Salamanca in the Sun

Friday 7 April

Early start today, and left (after apartment inspection) at 7.30 on the first day of our official Eurail Pass travel around Spain. We are discovering that railway stations here are fairly difficult places to negotiate. The main rule of thumb is to leave plenty of time, to find the odd helpful official who speaks some English, and then to often cover a number of floors, and passages to find the platform you are looking for. After our Toledo experience we are now fully aware of how easy it is to miss a train.

Anyway, we found Madrid Chamartin station, sat and waited for the train with 30 minutes to spare. Salamanca is only 90 minutes from Madrid. A lovely trip over rolling hills, olive groves, tiny little villages, and our first sight of large banks of solar panels in the fields.

We walked the 15 minutes from the station to our room for 2 nights. We have just a room, a little table where we can eat our brekkie, and a bathroom, meant to be shared but there are no other guests. The hosts are Cristina and her husband, Osmond, who is from Senegal. Neither of them speak much English. She works at the hospital; he, we think, manages the Airbnb. We share the kitchen with them. Tonight they gave us some lovely Senegalese little cakes to sample.

We have a short 7 minute walk to the centre which is Plaza Mayor – the central plaza or square. The buildings are entirely made of golden sandstone, and it forms a 4 sided square about 4 stories high. Lined with eating places all the way around. We found a lovely spot there yesterday for lunch, gazing out at the square and the people.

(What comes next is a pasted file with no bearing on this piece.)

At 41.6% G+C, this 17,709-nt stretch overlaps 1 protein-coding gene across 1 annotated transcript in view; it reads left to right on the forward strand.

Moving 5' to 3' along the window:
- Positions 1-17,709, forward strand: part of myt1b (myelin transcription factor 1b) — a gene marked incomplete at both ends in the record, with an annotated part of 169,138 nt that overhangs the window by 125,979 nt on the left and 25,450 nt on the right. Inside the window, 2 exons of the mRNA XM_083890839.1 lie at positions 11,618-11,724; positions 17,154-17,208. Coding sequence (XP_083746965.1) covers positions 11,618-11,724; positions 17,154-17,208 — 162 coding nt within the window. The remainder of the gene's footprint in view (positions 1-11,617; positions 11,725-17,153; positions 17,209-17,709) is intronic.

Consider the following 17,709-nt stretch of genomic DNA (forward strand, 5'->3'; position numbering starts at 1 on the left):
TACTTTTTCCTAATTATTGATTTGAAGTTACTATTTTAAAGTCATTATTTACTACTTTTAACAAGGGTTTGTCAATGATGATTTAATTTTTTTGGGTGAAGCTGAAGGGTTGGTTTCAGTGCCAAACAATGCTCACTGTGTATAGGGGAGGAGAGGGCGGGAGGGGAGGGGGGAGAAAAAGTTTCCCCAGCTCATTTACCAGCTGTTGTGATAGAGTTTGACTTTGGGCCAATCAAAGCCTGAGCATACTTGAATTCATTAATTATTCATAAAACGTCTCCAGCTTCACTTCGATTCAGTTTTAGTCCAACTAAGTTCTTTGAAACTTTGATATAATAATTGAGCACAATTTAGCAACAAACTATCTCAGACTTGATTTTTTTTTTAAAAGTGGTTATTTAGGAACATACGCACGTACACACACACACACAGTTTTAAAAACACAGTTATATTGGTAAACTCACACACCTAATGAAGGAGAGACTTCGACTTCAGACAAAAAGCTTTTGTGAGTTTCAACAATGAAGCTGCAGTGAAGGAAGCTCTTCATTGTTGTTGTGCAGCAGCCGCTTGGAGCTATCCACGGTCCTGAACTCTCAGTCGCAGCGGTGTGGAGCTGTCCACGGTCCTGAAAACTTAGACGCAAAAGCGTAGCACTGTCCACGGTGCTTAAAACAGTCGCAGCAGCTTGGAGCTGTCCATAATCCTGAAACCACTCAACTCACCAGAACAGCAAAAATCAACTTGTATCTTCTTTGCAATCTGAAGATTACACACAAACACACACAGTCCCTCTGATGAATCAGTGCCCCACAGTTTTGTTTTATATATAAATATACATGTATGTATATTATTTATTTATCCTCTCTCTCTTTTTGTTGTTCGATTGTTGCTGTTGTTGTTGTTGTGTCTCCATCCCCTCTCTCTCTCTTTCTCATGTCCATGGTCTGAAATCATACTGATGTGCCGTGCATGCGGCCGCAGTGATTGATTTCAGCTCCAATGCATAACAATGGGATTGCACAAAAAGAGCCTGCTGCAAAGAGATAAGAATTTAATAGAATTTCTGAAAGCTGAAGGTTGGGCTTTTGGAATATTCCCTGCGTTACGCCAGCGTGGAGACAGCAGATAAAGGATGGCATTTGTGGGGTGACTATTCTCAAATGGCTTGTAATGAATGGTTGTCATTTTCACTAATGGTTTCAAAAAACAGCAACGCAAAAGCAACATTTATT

While in the square we had a text from Katie. They are all fine, BUT – on the second night Alice broke her collar bone! It was almost a lot worse as she spent a night in hospital with concussion but recovered. She took a 2 metre dive off a wall Which only appeared to be a foot high on their side. All 5 of their two families of kids are with them, and it sounds as if everything else is doing well. We look forward to our next bit of news.

As well as enjoying the plaza we also spent a lot of time in two fascinating churches – one called the New Cathedral, the other the Old. The old, Catedral Vieja, was begun in 1120. It took a while to build but is largely Romanesque. The new, the Catedral Nueva, is late-Gothic with a huge tower seen from all over the city. The chapels and altars inside both are exceptionally ornate. The new was sort of joined onto the old when it was built. It seems only the new is used now as a worship space. They are both full of beautiful art, lots of it in gold altar pieces. As we find often, there was a very good audio in English and we again learned lots.

Saturday 8